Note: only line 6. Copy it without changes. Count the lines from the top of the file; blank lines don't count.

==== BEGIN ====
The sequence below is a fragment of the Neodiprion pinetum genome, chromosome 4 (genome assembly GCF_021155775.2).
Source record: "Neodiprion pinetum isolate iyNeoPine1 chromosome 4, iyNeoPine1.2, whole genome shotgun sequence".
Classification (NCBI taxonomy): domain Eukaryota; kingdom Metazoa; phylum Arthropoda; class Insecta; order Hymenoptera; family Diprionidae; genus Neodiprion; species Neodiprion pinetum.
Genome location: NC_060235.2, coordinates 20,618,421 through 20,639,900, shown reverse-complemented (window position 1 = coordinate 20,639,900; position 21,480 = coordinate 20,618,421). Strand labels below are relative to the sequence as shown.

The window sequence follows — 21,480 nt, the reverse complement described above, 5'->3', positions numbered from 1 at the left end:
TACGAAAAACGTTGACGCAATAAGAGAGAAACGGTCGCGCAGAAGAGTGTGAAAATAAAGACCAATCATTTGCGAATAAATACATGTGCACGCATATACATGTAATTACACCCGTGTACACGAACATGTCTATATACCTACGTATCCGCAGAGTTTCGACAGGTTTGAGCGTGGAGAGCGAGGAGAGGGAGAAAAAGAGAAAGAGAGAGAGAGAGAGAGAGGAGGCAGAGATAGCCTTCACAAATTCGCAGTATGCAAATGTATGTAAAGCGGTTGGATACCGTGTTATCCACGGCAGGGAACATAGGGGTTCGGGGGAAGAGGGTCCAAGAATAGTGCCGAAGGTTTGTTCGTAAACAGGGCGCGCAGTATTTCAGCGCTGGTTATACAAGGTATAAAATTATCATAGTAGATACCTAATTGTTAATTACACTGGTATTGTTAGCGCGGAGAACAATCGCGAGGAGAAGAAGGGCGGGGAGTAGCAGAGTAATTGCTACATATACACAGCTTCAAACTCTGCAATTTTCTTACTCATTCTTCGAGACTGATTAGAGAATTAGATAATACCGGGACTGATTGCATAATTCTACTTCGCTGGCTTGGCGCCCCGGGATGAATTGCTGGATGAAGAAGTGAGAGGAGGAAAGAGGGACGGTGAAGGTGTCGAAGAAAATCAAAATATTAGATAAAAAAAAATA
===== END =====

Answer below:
TACGAAAAACGTTGACGCAATAAGAGAGAAACGGTCGCGCAGAAGAGTGTGAAAATAAAGACCAATCATTTGCGAATAAATACATGTGCACGCATATACATGTAATTACACCCGTGTACACGAACATGTCTATATACCTACGTATCCGCAGAGTTTCGACAGGTTTGAGCGTGGAGAGCGAGGAGAGGGAGAAAAAGAGAAAGAGAGAGAGAGAGAGAGAGGAGGCAGAGATAGCCTTCACAAATTCGCAGTATGCAAATGTATGTAAAGCGGTTGGATACCGTGTTATCCACGGCAGGGAACATAGGGGTTCGGGGGAAGAGGGTCCAAGAATAGTGCCGAAGGTTTGTTCGTAAACAGGGCGCGCAGTATTTCAGCGCTGGTTATACAAGGTATAAAATTATCATAGTAGATACCTAATTGTTAATTACACTGGTATTGTTAGCGCGGAGAACAATCGCGAGGAGAAGAAGGGCGGGGAGTAGCAGAGTAATTGCTACATATACACAGCTTCAAACTCTGCAATTTTCTTACTCATTCTTCGAGACTGATTAGAGAATTAGATAATACCGGGACTGATTGCATAATTCTACTTCGCTGGCTTGGCGCCCCGGGATGAATTGCTGGATGAAGAAGTGAGAGGAGGAAAGAGGGACGGTGAAGGTGTCGAAGAAAATCAAAATATTAGATAAAAAAAAATA